CALGARY -- Crown and defence lawyers are suggesting significant prison time for a man convicted of killing his five-year-old grandson, who court heard went from friendly and happy to isolated and abused in the months before his death.

Court of Queen's Bench Justice Richard Neufeld found Allan Perdomo Lopez guilty last month of manslaughter.

In sentencing submissions Tuesday, Crown attorney Vicki Faulkner suggested a sentence of 12 to 15 years because Perdomo Lopez has a high level of moral culpability. Defence lawyer Darren Mahoney recommended six to eight years in prison.

Court heard the boy, Emilio Perdomo, was sent to Canada from Mexico in February 2015 so he could have a better life.

But five months after his arrival in Calgary, Emilio was taken to hospital unconscious with a traumatic brain injury. He died eight days later.

"He was a very young, vulnerable little boy. Emilio was completely isolated in the Perdomo home," Faulkner said, adding the boy was kept out of school and cut off from his family in Mexico.

"Emilio must have felt incredibly lonely and abandoned."

The boy's grandmother, with whom he lived before he was sent to Canada, said the loss has been devastating.

"We see colleagues of Emilio growing up and we imagine how his life would have been," wrote Marisol Segovia-Alvarez in her victim impact statement, translated in court by an interpreter. The statement was read aloud in Spanish by her daughter and Emilio's mother, Melody Segovia, at the Canadian embassy in Mexico City and broadcast into the Calgary courtroom.

Segovia-Alvarez described Emilio as a friendly and happy boy who loved music and greeting people on the street.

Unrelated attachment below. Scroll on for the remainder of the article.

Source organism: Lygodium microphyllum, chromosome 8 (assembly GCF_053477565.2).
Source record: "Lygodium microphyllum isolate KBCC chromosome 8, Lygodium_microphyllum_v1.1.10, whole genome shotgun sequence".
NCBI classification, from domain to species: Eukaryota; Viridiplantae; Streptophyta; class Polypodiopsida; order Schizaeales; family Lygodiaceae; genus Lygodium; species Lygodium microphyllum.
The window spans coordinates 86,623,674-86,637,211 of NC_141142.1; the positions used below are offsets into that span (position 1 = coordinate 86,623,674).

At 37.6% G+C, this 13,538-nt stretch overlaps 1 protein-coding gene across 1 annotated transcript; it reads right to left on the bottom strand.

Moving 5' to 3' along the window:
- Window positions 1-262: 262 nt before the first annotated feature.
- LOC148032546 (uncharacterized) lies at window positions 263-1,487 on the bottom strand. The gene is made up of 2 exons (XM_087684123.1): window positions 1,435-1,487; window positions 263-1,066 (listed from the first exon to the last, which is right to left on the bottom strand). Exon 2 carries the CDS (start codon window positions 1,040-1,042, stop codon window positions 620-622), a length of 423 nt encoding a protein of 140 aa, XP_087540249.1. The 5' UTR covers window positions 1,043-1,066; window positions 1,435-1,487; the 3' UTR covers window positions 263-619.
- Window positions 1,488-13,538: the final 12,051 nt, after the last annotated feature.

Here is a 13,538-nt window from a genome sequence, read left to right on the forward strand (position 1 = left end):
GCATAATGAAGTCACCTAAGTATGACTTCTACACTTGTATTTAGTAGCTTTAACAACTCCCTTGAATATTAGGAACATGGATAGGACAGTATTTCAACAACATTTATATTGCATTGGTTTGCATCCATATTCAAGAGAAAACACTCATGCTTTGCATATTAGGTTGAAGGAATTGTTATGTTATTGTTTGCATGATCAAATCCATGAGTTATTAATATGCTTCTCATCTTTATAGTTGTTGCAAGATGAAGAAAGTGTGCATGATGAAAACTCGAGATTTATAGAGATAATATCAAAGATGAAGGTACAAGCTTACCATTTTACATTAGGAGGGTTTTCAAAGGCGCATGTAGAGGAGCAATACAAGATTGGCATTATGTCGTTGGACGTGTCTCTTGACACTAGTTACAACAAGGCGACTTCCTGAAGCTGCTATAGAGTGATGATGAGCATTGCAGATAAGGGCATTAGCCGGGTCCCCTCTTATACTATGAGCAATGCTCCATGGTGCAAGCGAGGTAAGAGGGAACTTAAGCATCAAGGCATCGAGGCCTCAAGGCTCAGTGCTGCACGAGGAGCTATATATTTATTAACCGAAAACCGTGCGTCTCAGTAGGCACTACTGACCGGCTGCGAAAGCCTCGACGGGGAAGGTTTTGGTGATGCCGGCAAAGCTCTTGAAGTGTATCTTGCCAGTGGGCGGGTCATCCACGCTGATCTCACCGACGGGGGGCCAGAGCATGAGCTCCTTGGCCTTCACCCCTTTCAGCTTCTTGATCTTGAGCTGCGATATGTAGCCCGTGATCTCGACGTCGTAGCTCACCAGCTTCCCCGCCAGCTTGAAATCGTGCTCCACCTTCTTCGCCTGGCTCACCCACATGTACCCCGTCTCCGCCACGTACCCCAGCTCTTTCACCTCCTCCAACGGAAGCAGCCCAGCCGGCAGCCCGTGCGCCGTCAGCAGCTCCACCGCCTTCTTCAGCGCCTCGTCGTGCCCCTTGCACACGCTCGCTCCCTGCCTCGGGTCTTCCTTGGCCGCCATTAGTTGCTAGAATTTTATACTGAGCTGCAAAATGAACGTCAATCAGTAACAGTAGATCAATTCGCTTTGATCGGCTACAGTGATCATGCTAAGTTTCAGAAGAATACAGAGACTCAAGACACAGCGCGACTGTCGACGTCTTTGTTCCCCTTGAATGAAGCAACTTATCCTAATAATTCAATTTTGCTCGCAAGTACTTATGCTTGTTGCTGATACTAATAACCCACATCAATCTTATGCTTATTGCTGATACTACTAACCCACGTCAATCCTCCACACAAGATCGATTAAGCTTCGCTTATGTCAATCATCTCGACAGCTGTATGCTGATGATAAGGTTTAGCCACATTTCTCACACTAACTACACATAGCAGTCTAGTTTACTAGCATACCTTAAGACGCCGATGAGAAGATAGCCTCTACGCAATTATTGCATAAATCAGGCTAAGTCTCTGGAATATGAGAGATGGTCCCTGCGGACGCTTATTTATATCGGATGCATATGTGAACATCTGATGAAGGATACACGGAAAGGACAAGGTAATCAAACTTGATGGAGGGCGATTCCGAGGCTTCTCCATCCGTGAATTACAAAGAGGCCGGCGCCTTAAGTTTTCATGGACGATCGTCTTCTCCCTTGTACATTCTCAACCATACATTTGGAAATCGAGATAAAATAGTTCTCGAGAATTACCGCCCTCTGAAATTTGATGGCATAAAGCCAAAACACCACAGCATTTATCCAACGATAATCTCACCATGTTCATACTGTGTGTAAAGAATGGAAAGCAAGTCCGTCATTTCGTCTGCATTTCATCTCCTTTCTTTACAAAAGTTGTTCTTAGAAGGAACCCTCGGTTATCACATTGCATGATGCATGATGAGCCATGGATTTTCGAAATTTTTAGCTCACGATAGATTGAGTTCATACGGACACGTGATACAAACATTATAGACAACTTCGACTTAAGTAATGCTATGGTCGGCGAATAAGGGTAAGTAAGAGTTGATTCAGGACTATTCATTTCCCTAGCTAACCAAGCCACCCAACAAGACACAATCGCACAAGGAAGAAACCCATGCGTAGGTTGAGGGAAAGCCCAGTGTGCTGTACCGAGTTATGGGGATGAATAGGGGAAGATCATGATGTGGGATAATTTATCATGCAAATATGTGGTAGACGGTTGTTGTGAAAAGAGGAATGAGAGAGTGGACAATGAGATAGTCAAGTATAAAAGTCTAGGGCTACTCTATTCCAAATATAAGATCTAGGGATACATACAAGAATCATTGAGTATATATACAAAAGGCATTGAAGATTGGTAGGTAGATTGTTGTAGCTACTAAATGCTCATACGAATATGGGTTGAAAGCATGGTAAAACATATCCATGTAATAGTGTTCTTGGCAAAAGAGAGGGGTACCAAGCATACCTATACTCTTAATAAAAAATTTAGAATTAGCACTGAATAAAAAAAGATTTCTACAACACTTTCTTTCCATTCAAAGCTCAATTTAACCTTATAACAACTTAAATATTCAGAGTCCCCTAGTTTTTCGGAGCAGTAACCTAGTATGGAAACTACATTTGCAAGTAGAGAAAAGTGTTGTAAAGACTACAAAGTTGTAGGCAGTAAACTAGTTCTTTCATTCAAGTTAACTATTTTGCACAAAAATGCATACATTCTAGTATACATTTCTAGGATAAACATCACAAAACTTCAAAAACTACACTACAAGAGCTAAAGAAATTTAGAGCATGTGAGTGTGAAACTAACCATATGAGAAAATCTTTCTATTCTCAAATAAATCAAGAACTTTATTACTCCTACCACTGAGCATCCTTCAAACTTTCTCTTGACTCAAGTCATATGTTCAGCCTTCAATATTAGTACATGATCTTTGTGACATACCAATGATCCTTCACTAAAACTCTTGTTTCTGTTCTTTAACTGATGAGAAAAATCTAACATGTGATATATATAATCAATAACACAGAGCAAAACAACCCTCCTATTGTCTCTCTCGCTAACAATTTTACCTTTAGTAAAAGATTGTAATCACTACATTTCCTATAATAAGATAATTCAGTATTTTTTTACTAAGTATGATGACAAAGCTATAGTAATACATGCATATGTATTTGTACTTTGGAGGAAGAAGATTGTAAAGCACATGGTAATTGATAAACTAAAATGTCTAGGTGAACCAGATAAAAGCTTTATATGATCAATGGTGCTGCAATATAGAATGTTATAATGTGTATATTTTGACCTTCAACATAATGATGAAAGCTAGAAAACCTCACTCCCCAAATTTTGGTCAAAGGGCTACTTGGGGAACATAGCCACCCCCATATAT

He told his mother he wanted to buy her a house, she said.

"Time goes by and we feel his absence every time, more and more."

The Crown argued that Emilio was subjected to two months of abuse and submitted photos of scars and bruises all over his body that were in various stages of healing.

During the trial, the Crown played a police recording from the family minivan of Perdomo Lopez tearfully praying in Spanish. An English transcript of the intercept submitted in court said the man was asking for forgiveness and saying he "didn't want to kill that child."

The prayer was one of 11 police recordings from the accused's vehicle, home and phone that were presented as evidence.

The defence had argued the remark was not a confession and that the Crown cherry-picked segments of the recordings to construct its story.

Faulkner said Perdomo Lopez showed little to no remorse, except for the consequences to himself.

"The offender spoke of Emilio and his death as a demon, as something that needed to be cleansed from his home," she said.

"He was a five-year-old boy."

Mahoney told Neufeld that much in the Crown's submissions was a "play to your emotional faculties rather than your reasoning faculties."

He urged the judge to focus on the single blow that caused the boy's death, and noted there was no evidence proving his client was solely responsible for the past abuse. His wife and three daughters also lived in the home at the time.

He pointed to several past cases of "brutal, prolonged, proven violence by the actual offender" that garnered sentences similar to what the Crown's proposed range.

"This is a middle-range case," Mahoney said.

The offender's wife, Carolina Perdomo, was accused initially in the boy's death, but the Crown stayed a manslaughter charge against her earlier this year.

Neufeld's sentencing decision is scheduled for Friday.

This report by The Canadian Press was first published Sept. 24, 2019.